15:19 GMT13 July 2020
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    On Saturday, the Qatari capital of Doha witnessed the signing of a long-awaited peace agreement between the United States and the Taliban movement that envisages a timetable for the US to withdraw some 13,000 troops from Afghanistan.

    US Defence Secretary Mark Esper is reportedly treating the peace deal signed on Saturday with the Taliban as chance for the US to focus more directly on a potential future conflict with China.

    After reaching a deal with the movement to the longest war in US history - 19 years - Esper will reportedly be able to bring US troops home and focus on a “great power competition” with China and Russia.

    The US Defence Secretary, during a joint declaration with Afghan President Ashraf Ghani in Kabul, said that reducing US troops levels in Afghanistan to zero is Washington’s “ultimate objective”, though he noted that the Trump administration “will not hesitate” to respond to “terrorist threats” endangering the safety of the US or its allies.

    Washington's deal with the Taliban movement opens doors for Esper to achieve plans he earlier revealed in a previous announcement noting his willingness to reduce US troop levels in Afghanistan even if no agreement was made with the Taliban. The secretary revealed at the time that he “would like to do that because what [they] want to do is reallocate forces to” the Asia-Pacific region.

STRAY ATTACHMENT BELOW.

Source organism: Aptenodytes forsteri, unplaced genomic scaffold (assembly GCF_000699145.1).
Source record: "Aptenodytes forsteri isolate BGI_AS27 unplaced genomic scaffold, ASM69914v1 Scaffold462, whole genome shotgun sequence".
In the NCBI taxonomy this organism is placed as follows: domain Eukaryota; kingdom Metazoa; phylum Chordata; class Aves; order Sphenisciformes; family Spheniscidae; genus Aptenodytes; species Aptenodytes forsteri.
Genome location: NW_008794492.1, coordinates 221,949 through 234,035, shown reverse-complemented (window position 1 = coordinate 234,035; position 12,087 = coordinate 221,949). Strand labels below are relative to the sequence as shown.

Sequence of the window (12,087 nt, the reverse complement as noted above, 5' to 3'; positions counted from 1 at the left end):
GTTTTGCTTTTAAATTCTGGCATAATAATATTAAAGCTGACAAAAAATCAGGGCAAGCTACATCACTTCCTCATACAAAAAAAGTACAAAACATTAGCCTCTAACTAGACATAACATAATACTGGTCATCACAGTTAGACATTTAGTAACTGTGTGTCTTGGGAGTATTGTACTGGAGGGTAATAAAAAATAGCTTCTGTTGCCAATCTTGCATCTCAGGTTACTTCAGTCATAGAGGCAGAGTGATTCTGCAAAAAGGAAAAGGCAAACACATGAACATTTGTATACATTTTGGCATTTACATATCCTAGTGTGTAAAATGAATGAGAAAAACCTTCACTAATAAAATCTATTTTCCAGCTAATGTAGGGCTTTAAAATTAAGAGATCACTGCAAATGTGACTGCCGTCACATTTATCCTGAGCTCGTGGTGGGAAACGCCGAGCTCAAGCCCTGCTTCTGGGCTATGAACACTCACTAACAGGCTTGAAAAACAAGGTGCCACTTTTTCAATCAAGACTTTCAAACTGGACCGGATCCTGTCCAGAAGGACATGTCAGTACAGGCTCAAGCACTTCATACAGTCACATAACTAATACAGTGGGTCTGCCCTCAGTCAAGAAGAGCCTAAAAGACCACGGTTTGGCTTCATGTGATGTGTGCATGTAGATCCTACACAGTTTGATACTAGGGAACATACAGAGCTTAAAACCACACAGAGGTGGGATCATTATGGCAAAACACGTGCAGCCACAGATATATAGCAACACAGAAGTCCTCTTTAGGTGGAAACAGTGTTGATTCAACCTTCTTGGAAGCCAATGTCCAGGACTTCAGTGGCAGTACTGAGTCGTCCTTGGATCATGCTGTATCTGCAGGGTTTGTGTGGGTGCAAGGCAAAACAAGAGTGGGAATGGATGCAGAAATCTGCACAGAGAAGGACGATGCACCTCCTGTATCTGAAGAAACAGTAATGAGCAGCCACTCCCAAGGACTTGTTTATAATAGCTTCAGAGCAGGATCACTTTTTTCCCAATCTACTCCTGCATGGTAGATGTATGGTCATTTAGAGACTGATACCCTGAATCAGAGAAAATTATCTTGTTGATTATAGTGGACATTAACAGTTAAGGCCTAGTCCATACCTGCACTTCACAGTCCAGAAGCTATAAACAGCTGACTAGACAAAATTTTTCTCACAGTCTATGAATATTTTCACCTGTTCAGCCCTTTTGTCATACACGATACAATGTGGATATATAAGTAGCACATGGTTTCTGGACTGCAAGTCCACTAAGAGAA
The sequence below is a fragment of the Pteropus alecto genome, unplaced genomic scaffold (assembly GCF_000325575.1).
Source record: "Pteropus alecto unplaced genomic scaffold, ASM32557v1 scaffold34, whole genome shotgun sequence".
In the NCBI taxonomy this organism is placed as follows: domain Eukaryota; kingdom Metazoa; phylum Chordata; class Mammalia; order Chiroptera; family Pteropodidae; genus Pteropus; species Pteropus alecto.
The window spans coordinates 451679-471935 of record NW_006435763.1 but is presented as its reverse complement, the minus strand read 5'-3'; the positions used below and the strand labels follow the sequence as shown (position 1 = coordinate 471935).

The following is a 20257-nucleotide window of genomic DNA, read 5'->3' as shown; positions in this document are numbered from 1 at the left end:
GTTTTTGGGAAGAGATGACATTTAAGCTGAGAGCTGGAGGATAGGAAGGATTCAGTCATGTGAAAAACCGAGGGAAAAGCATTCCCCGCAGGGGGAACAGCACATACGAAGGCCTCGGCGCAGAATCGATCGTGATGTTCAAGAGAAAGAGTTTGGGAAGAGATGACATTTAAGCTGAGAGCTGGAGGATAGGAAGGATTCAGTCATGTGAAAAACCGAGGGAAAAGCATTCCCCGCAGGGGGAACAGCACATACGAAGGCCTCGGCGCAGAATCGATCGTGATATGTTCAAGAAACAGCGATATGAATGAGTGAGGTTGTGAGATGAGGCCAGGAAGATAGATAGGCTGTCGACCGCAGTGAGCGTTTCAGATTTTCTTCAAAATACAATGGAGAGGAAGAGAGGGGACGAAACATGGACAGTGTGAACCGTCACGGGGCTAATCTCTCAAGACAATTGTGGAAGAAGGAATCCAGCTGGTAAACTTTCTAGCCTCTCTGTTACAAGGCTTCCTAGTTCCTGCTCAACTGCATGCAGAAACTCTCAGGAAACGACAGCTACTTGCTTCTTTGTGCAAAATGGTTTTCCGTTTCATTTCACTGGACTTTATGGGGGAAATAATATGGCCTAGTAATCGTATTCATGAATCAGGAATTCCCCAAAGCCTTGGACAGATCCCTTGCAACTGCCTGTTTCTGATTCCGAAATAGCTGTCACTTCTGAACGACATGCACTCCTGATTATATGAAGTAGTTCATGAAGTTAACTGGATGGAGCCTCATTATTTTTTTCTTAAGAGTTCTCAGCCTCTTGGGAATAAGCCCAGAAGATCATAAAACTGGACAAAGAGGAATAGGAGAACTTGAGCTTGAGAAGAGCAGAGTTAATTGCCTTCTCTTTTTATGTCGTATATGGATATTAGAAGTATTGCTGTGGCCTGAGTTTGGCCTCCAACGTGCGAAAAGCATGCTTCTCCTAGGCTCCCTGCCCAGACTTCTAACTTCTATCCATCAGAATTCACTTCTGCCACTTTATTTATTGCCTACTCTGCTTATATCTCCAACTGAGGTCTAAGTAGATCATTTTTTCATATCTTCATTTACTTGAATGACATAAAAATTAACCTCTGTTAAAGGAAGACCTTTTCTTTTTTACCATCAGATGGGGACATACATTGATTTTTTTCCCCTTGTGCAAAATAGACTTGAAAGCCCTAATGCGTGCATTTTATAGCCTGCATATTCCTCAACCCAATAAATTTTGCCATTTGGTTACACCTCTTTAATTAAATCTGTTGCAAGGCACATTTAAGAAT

“All of these places where I can free up troops where I could either bring them home to allow them to rest and refit and retrain or/and then reallocate them (to the Asia-Pacific region) to compete with the Chinese, to reassure our allies, to conduct exercises and training,” Esper said at the Ronald Reagan National Defense Forum in December 2019.

    Esper reportedly seeks to bring home as many troops as possible to prepare them for potential warfare with Beijing, as Washington attempts to stay a step ahead of China and Russia in battlefield tech, including in space and the development of strategic weapons including hypersonic missiles and advanced nuclear weapons.

    The US-Taliban deal suggests a gradual withdrawal of all US troops from Afghanistan. The first phase seeks to slim US forces down to 8,600 in the first 135 days following the deal's ratification. Residual US forces will pull out over the next nine-and-a-half months, and all military bases will be abandoned.


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